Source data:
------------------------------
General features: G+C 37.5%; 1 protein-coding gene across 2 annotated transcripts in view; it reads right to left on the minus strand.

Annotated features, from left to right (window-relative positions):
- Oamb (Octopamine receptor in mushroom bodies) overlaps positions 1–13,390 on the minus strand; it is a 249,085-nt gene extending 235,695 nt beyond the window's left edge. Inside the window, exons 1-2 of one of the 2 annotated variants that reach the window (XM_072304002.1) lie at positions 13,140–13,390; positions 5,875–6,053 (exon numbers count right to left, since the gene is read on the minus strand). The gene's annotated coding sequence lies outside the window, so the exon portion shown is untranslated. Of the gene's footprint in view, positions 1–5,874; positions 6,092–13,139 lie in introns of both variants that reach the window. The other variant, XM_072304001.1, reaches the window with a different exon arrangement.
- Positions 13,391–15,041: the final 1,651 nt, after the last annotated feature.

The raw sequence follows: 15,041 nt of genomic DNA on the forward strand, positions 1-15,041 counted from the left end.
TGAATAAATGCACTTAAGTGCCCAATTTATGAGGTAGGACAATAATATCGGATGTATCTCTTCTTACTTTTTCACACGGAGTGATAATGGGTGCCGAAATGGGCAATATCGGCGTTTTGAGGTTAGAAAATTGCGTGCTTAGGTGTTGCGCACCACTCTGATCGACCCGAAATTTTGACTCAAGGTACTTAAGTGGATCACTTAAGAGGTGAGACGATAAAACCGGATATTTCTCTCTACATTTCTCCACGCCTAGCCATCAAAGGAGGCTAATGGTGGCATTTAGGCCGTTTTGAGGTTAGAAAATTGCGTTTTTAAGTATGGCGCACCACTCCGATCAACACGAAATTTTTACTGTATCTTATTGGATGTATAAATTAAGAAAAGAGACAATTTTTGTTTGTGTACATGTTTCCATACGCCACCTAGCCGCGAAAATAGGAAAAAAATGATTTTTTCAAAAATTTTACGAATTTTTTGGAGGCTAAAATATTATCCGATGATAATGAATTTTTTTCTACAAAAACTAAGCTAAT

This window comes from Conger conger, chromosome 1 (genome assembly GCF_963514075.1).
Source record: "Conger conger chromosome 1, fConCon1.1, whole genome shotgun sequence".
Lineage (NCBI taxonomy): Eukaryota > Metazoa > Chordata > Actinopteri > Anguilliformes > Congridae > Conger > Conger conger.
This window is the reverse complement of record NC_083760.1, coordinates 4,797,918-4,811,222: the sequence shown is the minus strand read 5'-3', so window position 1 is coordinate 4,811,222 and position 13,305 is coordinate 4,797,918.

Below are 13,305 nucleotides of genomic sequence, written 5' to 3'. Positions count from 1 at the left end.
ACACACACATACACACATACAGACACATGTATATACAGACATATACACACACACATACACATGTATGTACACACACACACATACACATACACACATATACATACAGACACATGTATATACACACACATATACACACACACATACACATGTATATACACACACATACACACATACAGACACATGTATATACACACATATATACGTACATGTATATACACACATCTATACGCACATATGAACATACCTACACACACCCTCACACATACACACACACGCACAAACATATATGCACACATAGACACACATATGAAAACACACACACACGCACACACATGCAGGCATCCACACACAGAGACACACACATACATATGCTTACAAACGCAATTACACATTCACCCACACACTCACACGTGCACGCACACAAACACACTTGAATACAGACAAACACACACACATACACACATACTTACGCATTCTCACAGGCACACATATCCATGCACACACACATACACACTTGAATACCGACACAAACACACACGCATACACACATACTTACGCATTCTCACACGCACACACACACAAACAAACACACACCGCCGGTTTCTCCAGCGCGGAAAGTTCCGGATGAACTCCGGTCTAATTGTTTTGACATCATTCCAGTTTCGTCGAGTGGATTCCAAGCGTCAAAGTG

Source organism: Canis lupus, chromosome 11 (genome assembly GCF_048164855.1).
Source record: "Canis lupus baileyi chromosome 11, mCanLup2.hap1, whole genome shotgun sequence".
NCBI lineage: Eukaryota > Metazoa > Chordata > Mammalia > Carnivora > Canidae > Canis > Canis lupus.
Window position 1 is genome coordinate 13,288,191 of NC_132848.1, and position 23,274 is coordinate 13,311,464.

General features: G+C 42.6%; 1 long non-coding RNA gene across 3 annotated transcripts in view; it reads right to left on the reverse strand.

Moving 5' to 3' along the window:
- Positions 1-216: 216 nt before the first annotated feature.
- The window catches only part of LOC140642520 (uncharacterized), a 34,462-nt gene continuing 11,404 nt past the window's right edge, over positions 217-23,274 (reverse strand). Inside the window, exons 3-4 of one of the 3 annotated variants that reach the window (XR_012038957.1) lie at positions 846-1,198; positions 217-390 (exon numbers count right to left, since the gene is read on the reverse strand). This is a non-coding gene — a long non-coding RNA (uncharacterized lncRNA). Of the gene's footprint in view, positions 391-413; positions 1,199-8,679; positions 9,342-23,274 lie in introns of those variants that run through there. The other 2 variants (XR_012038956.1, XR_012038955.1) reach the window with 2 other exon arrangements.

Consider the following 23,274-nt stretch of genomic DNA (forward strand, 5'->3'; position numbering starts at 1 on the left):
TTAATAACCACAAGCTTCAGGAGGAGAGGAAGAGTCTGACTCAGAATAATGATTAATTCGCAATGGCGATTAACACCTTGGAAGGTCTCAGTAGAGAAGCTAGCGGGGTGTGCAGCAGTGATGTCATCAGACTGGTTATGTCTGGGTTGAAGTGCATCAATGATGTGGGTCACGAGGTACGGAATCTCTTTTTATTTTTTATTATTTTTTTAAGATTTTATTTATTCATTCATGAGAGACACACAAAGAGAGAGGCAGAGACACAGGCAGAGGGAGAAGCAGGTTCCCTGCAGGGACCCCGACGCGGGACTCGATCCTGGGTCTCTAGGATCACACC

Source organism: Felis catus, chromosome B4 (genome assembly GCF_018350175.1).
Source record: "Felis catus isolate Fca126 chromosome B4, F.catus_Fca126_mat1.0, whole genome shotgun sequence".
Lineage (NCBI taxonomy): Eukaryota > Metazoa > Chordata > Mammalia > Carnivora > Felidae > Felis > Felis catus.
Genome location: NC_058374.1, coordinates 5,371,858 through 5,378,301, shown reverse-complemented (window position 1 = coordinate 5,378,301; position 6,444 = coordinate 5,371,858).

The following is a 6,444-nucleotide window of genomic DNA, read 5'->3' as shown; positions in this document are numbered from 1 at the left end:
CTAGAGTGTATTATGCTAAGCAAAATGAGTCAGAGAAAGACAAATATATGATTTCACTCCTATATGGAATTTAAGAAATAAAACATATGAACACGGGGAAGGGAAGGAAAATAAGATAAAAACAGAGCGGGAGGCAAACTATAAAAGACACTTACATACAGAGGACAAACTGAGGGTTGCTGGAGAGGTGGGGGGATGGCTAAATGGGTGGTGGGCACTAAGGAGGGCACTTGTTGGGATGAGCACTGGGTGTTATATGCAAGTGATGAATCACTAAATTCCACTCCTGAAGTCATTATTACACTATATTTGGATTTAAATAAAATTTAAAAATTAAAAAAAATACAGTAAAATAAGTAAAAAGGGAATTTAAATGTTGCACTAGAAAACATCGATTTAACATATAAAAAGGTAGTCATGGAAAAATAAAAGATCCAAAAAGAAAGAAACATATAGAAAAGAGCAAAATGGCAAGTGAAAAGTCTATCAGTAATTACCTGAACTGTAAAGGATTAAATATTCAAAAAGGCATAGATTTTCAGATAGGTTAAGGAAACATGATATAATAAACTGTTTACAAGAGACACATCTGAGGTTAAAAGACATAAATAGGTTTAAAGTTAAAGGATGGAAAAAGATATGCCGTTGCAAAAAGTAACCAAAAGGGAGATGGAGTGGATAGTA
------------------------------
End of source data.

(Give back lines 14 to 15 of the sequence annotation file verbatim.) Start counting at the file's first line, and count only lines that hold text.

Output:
Source record: "Canis lupus baileyi chromosome 11, mCanLup2.hap1, whole genome shotgun sequence".
NCBI lineage: Eukaryota > Metazoa > Chordata > Mammalia > Carnivora > Canidae > Canis > Canis lupus.